Saturday, 5 December 2015

America’s most reliable bellwether county has fallen for the wild man from New York By Adam Wren

The most accurate pundits in the history of American presidential politics reside far from the Beltway, on a 403-square mile patch of land along the western border of Indiana. At the intersections of U.S. Highways 40 and 41, and off Interstate 70, you find yourself in Vigo County, with its 108,000 residents and its ho-hum county seat, Terre Haute, situated along the Wabash River. Terre Haute is the land of Clabber Girl Baking Powder—and its citizens call it the “Crossroads of America.” It’s the place where both Democratic Sen. Evan Bayh and labor leader and Social Democratic Party founder Eugene Debs were born, and home to the U.S. penitentiary where the Oklahoma City bomber Timothy McVeigh died.
And, in nearly every presidential election since 1888, voters here in this blue-collar county have selected the winning candidate, missing only twice: Once, in 1908, when they opted for Williams Jennings Bryan instead of William Howard Taft, and again in 1952, when they chose Adlai Stevenson rather than Dwight D. Eisenhower.

Read more:

Friday, 4 December 2015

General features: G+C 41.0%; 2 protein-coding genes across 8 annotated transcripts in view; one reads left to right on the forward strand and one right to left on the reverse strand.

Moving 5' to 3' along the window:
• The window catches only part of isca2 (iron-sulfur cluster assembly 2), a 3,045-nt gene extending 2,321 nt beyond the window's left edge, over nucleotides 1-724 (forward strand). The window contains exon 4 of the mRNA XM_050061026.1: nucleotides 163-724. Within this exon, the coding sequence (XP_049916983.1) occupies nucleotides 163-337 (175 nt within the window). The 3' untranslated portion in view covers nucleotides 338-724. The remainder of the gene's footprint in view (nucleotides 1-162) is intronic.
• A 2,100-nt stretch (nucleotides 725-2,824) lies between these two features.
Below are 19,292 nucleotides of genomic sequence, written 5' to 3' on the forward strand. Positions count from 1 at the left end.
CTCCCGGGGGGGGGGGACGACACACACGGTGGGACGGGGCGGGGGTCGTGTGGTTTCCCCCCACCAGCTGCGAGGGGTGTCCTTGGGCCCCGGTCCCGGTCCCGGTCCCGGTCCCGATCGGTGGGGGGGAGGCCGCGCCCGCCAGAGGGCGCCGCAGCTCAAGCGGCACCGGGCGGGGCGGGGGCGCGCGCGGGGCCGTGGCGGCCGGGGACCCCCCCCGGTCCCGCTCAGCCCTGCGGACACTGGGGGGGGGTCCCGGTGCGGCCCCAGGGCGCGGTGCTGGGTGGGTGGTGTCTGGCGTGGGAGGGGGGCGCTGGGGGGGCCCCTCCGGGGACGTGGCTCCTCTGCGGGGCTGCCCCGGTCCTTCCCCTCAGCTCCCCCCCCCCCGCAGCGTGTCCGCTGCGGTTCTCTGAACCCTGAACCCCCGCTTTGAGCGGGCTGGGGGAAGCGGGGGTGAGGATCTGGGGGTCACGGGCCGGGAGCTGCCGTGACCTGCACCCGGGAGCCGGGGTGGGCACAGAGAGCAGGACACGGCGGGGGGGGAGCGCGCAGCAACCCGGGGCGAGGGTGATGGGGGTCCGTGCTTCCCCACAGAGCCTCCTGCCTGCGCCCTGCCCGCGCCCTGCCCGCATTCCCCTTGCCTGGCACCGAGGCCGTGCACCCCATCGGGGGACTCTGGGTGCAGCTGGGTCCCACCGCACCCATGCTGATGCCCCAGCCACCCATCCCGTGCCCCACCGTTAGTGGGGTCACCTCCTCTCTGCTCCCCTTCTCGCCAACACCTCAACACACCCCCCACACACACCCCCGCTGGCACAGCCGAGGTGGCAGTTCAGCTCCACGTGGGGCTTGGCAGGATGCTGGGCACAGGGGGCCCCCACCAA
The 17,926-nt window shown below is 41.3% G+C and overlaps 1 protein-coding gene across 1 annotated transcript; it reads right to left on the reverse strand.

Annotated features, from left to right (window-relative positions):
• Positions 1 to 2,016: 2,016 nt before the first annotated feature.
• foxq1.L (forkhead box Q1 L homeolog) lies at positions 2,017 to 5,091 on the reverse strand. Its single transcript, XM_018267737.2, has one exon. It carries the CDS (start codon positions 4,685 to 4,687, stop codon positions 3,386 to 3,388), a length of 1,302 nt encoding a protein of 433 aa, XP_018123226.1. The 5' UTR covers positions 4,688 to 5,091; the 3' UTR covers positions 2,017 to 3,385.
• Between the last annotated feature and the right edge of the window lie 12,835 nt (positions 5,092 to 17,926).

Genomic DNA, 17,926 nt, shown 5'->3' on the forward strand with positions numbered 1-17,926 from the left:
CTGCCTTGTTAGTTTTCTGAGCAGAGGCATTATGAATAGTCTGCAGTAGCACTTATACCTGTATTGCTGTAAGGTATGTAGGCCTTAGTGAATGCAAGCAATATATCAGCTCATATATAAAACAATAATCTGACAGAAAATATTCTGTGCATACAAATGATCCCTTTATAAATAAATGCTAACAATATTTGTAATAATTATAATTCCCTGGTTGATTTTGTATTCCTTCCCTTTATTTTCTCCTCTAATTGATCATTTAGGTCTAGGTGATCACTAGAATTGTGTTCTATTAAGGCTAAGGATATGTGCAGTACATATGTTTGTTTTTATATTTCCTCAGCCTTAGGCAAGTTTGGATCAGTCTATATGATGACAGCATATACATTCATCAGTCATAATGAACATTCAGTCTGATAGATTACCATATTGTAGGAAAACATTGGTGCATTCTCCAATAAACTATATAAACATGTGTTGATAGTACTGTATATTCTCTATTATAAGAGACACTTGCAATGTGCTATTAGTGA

New Quinnipiac poll shows Donald Trump solidifying his frontrunner status even as he remains the most divisive candidate in the Republican field

Support for Ben Carson’s bid to be the Republican presidential nominee has faded, according to a poll released Wednesday by Quinnipiac University.

The poll, which was conducted after the terror attacks on Paris, from 23-30 November, showed Carson tied in third place with Texas senator Ted Cruz, both attracting 16% of Republican voters. A poll by the same company last month had Carson in second place on 23%.

Donald Trump, meanwhile, solidified his frontrunner status with 27% of voters, while Florida senator Marco Rubio attracted 17%. However, Trump remains the more divisive candidate: when respondents were asked if there were any candidates they definitely would not vote for, 26% of respondents selected Trump but only 5% ruled out Rubio.

Hillary Clinton also widened her lead in the Democrat race by a further 12 percentage points. A total of 60% of respondents who identified as Democrat or Democratic leaning said that if the primary were to be held today, they would vote for Clinton, while 30% said the same about Vermont senator Bernie Sanders. Last month in a poll by the same university, Clinton had 53% of support and Sanders was at 35%.

Read the full story here.